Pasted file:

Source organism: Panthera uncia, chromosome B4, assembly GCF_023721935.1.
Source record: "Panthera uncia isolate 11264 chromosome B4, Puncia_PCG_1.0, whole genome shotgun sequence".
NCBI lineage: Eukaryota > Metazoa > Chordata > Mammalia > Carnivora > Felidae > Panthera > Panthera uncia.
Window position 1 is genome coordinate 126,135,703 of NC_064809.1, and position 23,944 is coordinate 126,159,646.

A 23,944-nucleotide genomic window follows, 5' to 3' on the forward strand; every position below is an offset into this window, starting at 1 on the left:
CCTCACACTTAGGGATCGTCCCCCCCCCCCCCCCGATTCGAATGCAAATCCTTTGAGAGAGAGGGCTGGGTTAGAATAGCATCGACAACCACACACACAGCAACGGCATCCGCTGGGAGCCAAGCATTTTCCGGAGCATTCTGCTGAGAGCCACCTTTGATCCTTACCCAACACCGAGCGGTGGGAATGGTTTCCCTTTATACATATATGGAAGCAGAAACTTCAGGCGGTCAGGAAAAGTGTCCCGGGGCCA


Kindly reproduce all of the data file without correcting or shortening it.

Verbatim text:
Source organism: Panthera uncia, chromosome B4, assembly GCF_023721935.1.
Source record: "Panthera uncia isolate 11264 chromosome B4, Puncia_PCG_1.0, whole genome shotgun sequence".
NCBI lineage: Eukaryota > Metazoa > Chordata > Mammalia > Carnivora > Felidae > Panthera > Panthera uncia.
Window position 1 is genome coordinate 126,135,703 of NC_064809.1, and position 23,944 is coordinate 126,159,646.

A 23,944-nucleotide genomic window follows, 5' to 3' on the forward strand; every position below is an offset into this window, starting at 1 on the left:
CCTCACACTTAGGGATCGTCCCCCCCCCCCCCCCGATTCGAATGCAAATCCTTTGAGAGAGAGGGCTGGGTTAGAATAGCATCGACAACCACACACACAGCAACGGCATCCGCTGGGAGCCAAGCATTTTCCGGAGCATTCTGCTGAGAGCCACCTTTGATCCTTACCCAACACCGAGCGGTGGGAATGGTTTCCCTTTATACATATATGGAAGCAGAAACTTCAGGCGGTCAGGAAAAGTGTCCCGGGGCCA